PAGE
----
In recent weeks we have seen populations first in America, then across the world, come together to protest against the unacceptable injustices faced by minority ethnic groups - injustices which are still prevalent in today’s society.
The Faculty of Public Health (FPH) condemn those responsible for the death of George Floyd, and we condemn discrimination and violence in any shape or form. At this time it is important that communities are able to express their desire for change in a safe manner which respects the threat of COVID-19.
The Black Lives Matter movement reminds us that we cannot remain indifferent to societal injustices in any section of our population. We know that these injustices hold severe consequences for public health, and for people in these communities who are LGBT, have disabilities, or are old, the discrimination and the inequalities they face are compounded.
These societal injustices manifest adversely, not only on health outcomes, but through limited access to education, jobs, housing and other fundamental needs which we recognise as the wider determinants of health. FPH, through its members, stands at the forefront of challenging and addressing these injustices, and is committed to tackling the health inequalities prevalent in today’s society.
Not enough is being done to rectify the inequalities experienced by Britain’s minority ethnic population, as most recently demonstrated by PHE’s COVID-19 disparities review and stakeholder engagement. These inequalities are not new findings though, and we know that minority ethnic communities face inequalities in a plurality of areas as demonstrated by the Government’s 2018 Race Disparity Audit.
COVID-19 has once again shone a light on the decades of discrimination faced by these populations, and on the widening inequalities they face as a consequence. It is essential that steps are now taken to tackle these inequalities at their fundamental level, and that discussion turns to action. We must work together, with unceasing determination, to put an end to the injustices faced by Britain’s minority ethnic population.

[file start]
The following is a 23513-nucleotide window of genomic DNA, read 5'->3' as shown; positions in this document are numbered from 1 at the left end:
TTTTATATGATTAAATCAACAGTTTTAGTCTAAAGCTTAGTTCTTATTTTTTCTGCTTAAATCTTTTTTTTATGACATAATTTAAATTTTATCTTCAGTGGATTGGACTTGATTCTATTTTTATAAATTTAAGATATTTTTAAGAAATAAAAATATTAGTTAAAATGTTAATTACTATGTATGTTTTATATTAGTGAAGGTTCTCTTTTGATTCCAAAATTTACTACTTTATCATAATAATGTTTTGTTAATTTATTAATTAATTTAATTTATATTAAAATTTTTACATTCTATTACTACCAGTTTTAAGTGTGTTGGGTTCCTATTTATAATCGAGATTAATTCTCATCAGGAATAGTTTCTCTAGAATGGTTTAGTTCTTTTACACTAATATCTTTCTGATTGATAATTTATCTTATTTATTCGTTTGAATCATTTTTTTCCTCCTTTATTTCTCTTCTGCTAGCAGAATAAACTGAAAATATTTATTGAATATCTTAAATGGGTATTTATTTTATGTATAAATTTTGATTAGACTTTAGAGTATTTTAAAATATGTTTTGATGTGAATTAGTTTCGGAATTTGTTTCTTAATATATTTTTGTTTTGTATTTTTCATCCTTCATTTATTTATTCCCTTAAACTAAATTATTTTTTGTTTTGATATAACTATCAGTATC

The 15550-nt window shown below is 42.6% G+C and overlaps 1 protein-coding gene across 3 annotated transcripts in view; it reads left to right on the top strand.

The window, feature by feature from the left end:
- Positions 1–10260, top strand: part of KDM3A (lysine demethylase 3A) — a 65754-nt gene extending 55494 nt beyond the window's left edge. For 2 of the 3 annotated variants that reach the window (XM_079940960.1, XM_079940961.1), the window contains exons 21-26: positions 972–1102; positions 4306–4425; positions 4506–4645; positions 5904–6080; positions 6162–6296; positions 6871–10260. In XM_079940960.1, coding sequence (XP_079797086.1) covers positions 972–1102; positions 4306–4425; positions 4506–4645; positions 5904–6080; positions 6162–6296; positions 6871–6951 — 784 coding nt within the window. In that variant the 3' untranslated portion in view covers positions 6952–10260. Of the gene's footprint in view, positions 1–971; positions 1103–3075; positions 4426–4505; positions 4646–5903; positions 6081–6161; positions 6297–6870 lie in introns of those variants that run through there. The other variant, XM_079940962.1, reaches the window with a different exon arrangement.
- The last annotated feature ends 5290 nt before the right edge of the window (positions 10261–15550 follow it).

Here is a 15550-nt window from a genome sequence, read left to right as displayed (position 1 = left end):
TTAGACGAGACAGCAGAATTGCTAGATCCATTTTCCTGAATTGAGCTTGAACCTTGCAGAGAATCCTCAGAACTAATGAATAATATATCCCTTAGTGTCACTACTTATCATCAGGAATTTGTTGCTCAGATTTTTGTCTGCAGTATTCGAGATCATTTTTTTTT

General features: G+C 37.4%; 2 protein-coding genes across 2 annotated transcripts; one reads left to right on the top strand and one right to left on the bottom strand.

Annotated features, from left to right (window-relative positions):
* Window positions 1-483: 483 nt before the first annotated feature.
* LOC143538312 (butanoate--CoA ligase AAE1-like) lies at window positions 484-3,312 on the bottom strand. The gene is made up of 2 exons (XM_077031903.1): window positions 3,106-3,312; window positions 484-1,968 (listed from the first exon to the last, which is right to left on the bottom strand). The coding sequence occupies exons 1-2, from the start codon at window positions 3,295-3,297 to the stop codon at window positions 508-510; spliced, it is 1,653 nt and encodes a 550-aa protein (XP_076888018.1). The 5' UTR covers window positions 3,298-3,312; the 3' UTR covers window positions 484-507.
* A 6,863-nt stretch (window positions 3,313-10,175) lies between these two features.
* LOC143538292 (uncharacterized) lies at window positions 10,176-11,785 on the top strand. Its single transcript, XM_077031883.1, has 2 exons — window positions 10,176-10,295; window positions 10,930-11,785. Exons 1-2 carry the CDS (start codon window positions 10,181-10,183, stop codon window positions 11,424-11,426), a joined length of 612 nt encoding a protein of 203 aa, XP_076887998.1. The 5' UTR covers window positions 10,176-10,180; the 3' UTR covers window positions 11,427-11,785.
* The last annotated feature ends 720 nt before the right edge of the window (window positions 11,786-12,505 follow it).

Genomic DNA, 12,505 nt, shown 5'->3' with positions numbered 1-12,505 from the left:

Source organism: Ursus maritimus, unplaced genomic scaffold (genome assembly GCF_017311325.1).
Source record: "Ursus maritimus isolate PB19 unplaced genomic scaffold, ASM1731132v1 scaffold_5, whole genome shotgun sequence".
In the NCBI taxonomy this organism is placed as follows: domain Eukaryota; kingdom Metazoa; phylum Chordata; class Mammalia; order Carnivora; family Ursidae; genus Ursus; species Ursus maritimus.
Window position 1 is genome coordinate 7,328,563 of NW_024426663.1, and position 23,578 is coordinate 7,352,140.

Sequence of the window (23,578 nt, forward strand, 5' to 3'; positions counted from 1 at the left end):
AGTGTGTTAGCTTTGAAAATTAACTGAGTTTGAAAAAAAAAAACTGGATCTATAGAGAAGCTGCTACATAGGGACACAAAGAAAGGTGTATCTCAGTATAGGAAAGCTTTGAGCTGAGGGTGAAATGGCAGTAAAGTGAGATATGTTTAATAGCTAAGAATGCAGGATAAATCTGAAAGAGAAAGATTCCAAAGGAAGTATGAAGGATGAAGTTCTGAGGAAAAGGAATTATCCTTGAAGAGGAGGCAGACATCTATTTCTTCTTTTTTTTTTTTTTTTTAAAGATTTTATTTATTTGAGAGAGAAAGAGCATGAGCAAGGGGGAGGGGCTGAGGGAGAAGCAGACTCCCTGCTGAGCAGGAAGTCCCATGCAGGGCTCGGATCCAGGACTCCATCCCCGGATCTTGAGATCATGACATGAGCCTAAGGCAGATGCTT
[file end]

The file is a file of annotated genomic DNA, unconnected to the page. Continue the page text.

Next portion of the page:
We know that alongside higher morbidity and mortality, these groups are more likely to experience severe mental ill-health. The reaction we have seen from those protesting speaks to the psychological trauma experienced by communities living with the consequences of the systemic inequalities prevalent in today’s society. We recognise that many of our members, already facing pressure in tackling the current pandemic, will be distressed by these impacts on themselves, on their families and on their colleagues.
The Faculty of Public Health is committed to equality, diversity and inclusion, and to tackling any form of racism or violence. We are committed to minority ethnic representation at our senior leadership level and support our leaders in understanding the issues experienced by these communities.
FPH has a diverse and international membership, with over 400 of our Members based outside of the UK. Ensuring our entire membership has a voice and visibility in shaping and delivering the work of the Faculty is hugely important. Through our Special Interest Groups we seek to forge global links and communities of practice that allow our members to share resources to tackle inequalities. The Black Lives Matter movement is global and we will reach out to our international members in solidarity to address global inequity and racial discrimination.
We recognise that all organisations can do more to address these inequalities and to recognise, and put an end to, racism and discrimination of all types. FPH will soon be supporting an event focused on embedding anti-racism into our public health practice, organised by our Specialty Registrars. We will also be taking other actions to address these issues, including becoming a member of the Race Equality Charter, and call on our membership to do the same. FPH welcome blogs from our members on their personal experiences of racism and will set up a web page with relevant resources and links. We also welcome specific recommendations for addressing the excess risk from COVID-19 within minority ethnic groups.